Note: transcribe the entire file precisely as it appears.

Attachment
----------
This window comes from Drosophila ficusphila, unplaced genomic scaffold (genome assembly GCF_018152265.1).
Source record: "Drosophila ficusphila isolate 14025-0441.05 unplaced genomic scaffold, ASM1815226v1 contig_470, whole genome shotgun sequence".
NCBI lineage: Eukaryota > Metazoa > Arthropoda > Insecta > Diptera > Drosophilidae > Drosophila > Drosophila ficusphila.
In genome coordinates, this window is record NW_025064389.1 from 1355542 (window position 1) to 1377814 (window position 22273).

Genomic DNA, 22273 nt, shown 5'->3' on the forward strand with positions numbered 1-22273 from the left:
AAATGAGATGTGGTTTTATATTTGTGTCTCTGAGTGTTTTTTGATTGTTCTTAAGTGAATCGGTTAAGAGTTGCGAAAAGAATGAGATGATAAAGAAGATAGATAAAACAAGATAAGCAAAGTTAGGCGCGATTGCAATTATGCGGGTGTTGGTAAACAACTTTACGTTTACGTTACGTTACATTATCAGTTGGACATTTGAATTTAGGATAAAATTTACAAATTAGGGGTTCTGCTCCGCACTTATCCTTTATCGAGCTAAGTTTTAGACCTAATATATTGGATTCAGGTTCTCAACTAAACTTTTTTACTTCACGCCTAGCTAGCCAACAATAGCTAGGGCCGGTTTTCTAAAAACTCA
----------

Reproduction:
This window comes from Drosophila ficusphila, unplaced genomic scaffold (genome assembly GCF_018152265.1).
Source record: "Drosophila ficusphila isolate 14025-0441.05 unplaced genomic scaffold, ASM1815226v1 contig_470, whole genome shotgun sequence".
NCBI lineage: Eukaryota > Metazoa > Arthropoda > Insecta > Diptera > Drosophilidae > Drosophila > Drosophila ficusphila.
In genome coordinates, this window is record NW_025064389.1 from 1355542 (window position 1) to 1377814 (window position 22273).

Genomic DNA, 22273 nt, shown 5'->3' on the forward strand with positions numbered 1-22273 from the left:
AAATGAGATGTGGTTTTATATTTGTGTCTCTGAGTGTTTTTTGATTGTTCTTAAGTGAATCGGTTAAGAGTTGCGAAAAGAATGAGATGATAAAGAAGATAGATAAAACAAGATAAGCAAAGTTAGGCGCGATTGCAATTATGCGGGTGTTGGTAAACAACTTTACGTTTACGTTACGTTACATTATCAGTTGGACATTTGAATTTAGGATAAAATTTACAAATTAGGGGTTCTGCTCCGCACTTATCCTTTATCGAGCTAAGTTTTAGACCTAATATATTGGATTCAGGTTCTCAACTAAACTTTTTTACTTCACGCCTAGCTAGCCAACAATAGCTAGGGCCGGTTTTCTAAAAACTCA